ballmerdifferent

Microsoft just doesn’t know how to quit the PC market.

Microsoft CEO Steve Ballmer, who is expected to step down within a year, said yesterday that one of Microsoft’s biggest problems is that it ignored the smartphone market until it was too late. (He also identifies this as an opportunity for Microsoft to grow, a position he rightly attributes to his unrelenting optimism.)

“If there’s one thing I regret, there was a period in the early 2000s when we were so focused on what we had to do around Windows,” Ballmer said, “that we weren’t able to redeploy talent to the new device form factor called the phone.”

That’s only news to Ballmer. Industry observers have been nay-saying Microsoft’s sluggish entry into the modern smartphone market and Ballmer’s dismissal of the original iPhone for years. Admitting there’s a problem is the first step to recovery, though, and it’s heartening to see Ballmer recognize that whiffing on smartphones was a mistake.

But the more Ballmer’s rhetoric changes, the more it stays the same: “We must do the work to ensure that the PC stays the device of choice when [people are] trying to be productive in life,” Ballmer said during yesterday’s event.

That’s despite the IDC research firm’s report that tablet shipments will surpass PC shipments during Q4 2013 and that they will surpass annual shipments by 2015. Consumers are purchasing tablets more often than they’re purchasing desktop computers or laptops, and that doesn’t seem likely to change any time soon.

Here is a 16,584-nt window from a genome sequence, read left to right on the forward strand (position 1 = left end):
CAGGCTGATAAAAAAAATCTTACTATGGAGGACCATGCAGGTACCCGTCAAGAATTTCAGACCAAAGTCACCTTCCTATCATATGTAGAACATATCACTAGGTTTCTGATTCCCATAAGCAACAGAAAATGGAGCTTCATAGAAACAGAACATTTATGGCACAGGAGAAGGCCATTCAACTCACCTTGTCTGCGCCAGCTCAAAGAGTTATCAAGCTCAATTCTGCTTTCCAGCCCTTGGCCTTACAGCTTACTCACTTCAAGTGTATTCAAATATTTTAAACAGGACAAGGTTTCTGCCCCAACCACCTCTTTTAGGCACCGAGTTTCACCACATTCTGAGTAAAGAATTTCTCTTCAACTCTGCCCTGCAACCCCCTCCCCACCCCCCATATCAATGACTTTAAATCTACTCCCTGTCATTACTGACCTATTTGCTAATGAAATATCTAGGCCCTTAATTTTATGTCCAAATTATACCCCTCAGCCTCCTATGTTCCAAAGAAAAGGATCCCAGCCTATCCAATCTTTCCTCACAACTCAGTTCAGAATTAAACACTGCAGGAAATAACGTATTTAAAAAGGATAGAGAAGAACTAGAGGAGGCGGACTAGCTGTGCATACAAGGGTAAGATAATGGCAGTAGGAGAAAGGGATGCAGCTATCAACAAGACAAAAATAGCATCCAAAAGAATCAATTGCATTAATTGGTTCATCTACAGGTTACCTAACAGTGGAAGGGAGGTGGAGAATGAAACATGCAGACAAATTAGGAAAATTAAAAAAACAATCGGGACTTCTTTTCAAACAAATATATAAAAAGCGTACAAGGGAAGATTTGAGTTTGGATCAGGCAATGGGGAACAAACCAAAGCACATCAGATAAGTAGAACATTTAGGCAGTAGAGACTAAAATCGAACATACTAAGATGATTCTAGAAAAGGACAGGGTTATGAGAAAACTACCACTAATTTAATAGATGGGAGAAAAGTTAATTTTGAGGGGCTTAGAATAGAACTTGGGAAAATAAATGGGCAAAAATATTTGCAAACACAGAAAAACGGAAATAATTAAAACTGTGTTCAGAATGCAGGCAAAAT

Ballmer’s biggest regret is focusing on the PC while smartphones became increasingly important to society; now he seems to think that focusing on the PC while tablets become more and more popular among consumers will allow Microsoft to succeed in the future.

There’s some hope for Microsoft, which is reportedly focusing on smartphones and “phablets” with its oft-derided Windows RT operating system. Windows’ future, and Microsoft’s future with it, lies with small, touchscreen devices and standalone products like the Xbox One.

To his credit, Ballmer put those changes in motion. The only trouble is that he was running towards Microsoft’s future as he stared over his shoulder, wondering how he could bring PCs along for the ride.

How’s that saying go? Ignore a changing industry once, shame on the industry; ignore a changing industry twice, shame on the guy leading the company, right?

[Image courtesy Aanjhan Ranganathan]